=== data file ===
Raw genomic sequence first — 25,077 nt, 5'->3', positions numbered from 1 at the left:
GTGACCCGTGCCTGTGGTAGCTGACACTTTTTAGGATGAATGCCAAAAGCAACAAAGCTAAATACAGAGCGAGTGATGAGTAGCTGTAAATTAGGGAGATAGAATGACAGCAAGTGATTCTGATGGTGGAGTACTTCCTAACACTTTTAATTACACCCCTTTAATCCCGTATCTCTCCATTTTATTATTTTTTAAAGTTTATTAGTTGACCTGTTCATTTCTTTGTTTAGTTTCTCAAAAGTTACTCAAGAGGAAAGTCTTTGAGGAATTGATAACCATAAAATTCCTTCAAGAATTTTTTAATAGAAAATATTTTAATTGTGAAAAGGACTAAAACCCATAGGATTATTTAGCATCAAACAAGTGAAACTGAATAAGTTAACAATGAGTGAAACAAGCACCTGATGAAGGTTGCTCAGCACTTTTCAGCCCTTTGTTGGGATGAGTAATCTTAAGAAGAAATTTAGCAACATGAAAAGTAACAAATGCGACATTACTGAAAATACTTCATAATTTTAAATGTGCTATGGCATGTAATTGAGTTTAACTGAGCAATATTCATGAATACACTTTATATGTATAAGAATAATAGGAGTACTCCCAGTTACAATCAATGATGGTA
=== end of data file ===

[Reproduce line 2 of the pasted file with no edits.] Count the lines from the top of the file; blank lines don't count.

GTGACCCGTGCCTGTGGTAGCTGACACTTTTTAGGATGAATGCCAAAAGCAACAAAGCTAAATACAGAGCGAGTGATGAGTAGCTGTAAATTAGGGAGATAGAATGACAGCAAGTGATTCTGATGGTGGAGTACTTCCTAACACTTTTAATTACACCCCTTTAATCCCGTATCTCTCCATTTTATTATTTTTTAAAGTTTATTAGTTGACCTGTTCATTTCTTTGTTTAGTTTCTCAAAAGTTACTCAAGAGGAAAGTCTTTGAGGAATTGATAACCATAAAATTCCTTCAAGAATTTTTTAATAGAAAATATTTTAATTGTGAAAAGGACTAAAACCCATAGGATTATTTAGCATCAAACAAGTGAAACTGAATAAGTTAACAATGAGTGAAACAAGCACCTGATGAAGGTTGCTCAGCACTTTTCAGCCCTTTGTTGGGATGAGTAATCTTAAGAAGAAATTTAGCAACATGAAAAGTAACAAATGCGACATTACTGAAAATACTTCATAATTTTAAATGTGCTATGGCATGTAATTGAGTTTAACTGAGCAATATTCATGAATACACTTTATATGTATAAGAATAATAGGAGTACTCCCAGTTACAATCAATGATGGTA